That kind of history? It’s not boring.

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Problems Are Mountains and Mountains Can Be Climbed

If there is a large mountain in our way, and we have to get to the other side, it doesn’t do much good to pretend that it isn’t there.

mountain lake alpine wilderness landscape trees steve henderson art

To get to the other side of the mountain, you don’t have to get rid of the mountain, so much as figure out a way through or around. The Divide, art print from Steve Henderson Collections.

And yet, we do this all the time, not so much with mountains, as with problems. Large, obvious, societal problems, like high housing prices and low wages, or the inability of many people to afford health care, and many other overwhelming issues that have to do with money — or the lack of it. Those who don’t have enough of it must still come up with it, or else.

(Back in the day, it involved serfs and laborers paying onerous taxes — generally food and goods they needed themselves — to the king. It didn’t matter if the peasants starved; they had a financial obligation to fulfill. For the king, his major focus was getting his “contribution.” For the peasant, it was staying alive. Their perspective on the problems was different.)

“Well, what are you going to DO about it? It’s just too big to handle,” ordinary people tell ordinary people when we muse. Better to “just get on with things.”

If we have to get to the other side of the mountain, however, we can’t just “get on with things.” The mountain looms over the landscape. We’ve got a lot of serious talking to do, because the solution won’t be quick or easy.

But . . . the first step to solving a problem is acknowledging that it exists in the first place.

It seems like such a simple thing, but just coming out and saying that there is a problem –greed, say — oddly, offends some people. Because the problem is so big and seemingly insurmountable, we take refuge in throwing up our hands and letting “the people in power” take care of it. (Just as bad is polarizing ourselves: taking up Side A or Side B, and refusing to budge or listen to one another. Another bad option is blaming people for having issues with the mountain’s existence. If they worked harder, or were smarter, or weren’t so lazy, it wouldn’t be there. End of Discussion.)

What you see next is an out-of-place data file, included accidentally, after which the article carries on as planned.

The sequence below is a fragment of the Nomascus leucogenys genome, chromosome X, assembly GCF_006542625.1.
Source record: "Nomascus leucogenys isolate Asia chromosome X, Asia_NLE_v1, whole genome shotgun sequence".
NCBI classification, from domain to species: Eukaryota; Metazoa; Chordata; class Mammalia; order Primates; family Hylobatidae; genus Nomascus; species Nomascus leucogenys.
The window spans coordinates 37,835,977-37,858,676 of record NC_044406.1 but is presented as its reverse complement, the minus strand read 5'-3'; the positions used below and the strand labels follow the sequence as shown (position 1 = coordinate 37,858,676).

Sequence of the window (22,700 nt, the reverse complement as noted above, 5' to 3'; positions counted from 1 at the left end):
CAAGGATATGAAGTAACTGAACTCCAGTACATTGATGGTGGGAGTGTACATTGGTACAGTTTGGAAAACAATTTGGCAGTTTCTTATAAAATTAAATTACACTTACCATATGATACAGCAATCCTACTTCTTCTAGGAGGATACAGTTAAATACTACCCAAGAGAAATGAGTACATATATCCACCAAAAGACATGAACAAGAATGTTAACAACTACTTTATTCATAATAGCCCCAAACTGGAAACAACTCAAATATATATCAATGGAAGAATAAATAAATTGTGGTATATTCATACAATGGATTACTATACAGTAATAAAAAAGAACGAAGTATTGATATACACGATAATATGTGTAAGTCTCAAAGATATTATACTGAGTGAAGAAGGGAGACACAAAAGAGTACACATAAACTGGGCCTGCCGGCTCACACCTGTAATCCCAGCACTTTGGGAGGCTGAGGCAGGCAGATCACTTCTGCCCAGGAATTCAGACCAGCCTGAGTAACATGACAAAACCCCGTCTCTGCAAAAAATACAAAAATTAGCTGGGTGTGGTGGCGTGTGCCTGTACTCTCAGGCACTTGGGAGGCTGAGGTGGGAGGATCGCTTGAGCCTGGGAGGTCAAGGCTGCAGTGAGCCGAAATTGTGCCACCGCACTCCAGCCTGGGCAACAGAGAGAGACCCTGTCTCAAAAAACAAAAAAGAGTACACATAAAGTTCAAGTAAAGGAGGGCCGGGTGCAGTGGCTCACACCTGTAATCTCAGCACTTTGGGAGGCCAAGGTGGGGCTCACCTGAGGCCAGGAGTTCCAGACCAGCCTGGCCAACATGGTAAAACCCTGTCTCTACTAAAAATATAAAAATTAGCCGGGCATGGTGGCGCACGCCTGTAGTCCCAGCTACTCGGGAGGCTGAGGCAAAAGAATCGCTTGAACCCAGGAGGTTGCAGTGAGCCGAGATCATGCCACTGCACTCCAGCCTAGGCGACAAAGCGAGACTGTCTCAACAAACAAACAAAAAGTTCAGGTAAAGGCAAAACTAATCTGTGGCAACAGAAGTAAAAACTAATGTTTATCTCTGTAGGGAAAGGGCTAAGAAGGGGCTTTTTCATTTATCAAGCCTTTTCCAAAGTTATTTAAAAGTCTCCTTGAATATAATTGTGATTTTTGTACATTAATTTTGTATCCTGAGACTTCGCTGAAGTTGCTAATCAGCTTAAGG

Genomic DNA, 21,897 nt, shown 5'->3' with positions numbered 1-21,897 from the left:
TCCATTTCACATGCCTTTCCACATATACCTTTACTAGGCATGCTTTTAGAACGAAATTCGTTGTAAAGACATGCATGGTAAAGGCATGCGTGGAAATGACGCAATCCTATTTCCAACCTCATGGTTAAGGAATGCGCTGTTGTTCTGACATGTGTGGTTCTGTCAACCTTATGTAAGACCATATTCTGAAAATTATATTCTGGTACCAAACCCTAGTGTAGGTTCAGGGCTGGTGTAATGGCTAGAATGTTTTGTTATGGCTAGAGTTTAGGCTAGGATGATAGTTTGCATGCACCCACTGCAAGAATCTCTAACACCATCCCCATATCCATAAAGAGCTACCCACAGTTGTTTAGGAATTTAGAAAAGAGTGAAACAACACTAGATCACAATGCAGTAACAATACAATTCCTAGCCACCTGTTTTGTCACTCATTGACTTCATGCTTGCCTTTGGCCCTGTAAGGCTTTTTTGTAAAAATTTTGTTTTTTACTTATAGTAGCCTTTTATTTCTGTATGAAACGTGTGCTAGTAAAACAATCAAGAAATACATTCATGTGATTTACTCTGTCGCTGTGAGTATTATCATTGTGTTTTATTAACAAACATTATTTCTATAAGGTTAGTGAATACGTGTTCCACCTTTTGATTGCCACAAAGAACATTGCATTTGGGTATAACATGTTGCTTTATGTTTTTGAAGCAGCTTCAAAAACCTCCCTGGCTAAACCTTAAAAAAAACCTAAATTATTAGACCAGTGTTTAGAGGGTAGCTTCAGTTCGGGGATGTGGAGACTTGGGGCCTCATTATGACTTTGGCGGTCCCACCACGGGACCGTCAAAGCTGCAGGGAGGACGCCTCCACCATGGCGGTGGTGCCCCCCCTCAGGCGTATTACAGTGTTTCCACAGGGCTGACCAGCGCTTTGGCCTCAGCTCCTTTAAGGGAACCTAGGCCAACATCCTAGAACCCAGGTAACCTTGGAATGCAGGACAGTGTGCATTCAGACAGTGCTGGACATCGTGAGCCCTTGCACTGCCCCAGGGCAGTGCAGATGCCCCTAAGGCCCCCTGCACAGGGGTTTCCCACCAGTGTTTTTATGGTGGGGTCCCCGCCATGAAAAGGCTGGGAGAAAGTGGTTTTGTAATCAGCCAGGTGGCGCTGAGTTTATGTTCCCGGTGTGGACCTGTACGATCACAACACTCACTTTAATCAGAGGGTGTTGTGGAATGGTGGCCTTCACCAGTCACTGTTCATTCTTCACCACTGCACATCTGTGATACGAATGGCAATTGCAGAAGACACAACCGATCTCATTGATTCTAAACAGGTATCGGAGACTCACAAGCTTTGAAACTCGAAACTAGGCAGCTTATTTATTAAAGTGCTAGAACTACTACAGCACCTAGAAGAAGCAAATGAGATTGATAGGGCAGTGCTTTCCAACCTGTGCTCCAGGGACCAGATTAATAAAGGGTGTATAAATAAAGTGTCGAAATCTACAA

The artwork, The Divide, is dominated by a mountain. It’s there. It’s obvious. It is, unlike our societal problems, quite beautiful.

Now one solution to getting to the other side would be to dismantle the mountain, but that’s not the only — or perhaps best — way to reach the other side. We can climb, we can scrabble, we can make paths up and through and over. Whatever we do will have to be in a spirit of truly helping one another, with a sincere desire that we all make it to the other side.

But we won’t begin to start anything until we say, “Hey, look! There’s a mountain in our way.”

Thank you for joining me at This Woman Writes. Posts complementing this one are

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Fellowship: It’s Not a Church Thing. It’s a Life Thing

Fellowship with other human beings is one of the sweetest gifts life has to offer.

girls day out shopping friendship sisters paris france steve henderson art

Everyone has something to say, and each person takes time to listen. Girls Day Out, art print by Steve Henderson.

For years, my mental association with the word was limited to church culture, the five minutes before or after formal services in which people were allowed to freely mingle and chat. Although we were repeatedly assured that fellowship was a “valuable, integral, intentional part” of our religious experience, it never seemed to mean as much as the announcements or sermon, and certainly never approached the status accorded to Adult Sunday School.

People milling about, chatting without prodding or supervision by “leadership,” seemed to be more of an annoyance than a blessing.

But fellowship, true fellowship, is rich, rich indeed. And we find it best in places outside of prescribed meetings and supervised convocations.

Around the dining room table, at a restaurant, in line at the grocery store, on the street — wherever we meet and connect with other humans, this is when we have an opportunity to fellowship. And what is this fellowship? It’s essentially talking and listening — not monopolizing the conversation for the former, and truly being engaged in the latter.

Through our times together, communing and communicating, we learn about each other, and the more we know about each other, the less likely we are to shallowly judge. As an added bonus, we find ourselves more poised to be there for one another, to provide practical assistance when and how we can.

The artwork, Girls Day Out, shows a rich, meaningful moment of fellowship and companionability. A group of friends (sisters? cousins? nieces and aunts?) rests after a day of shopping. Who wouldn’t have fun on a day like this, in Paris, no less?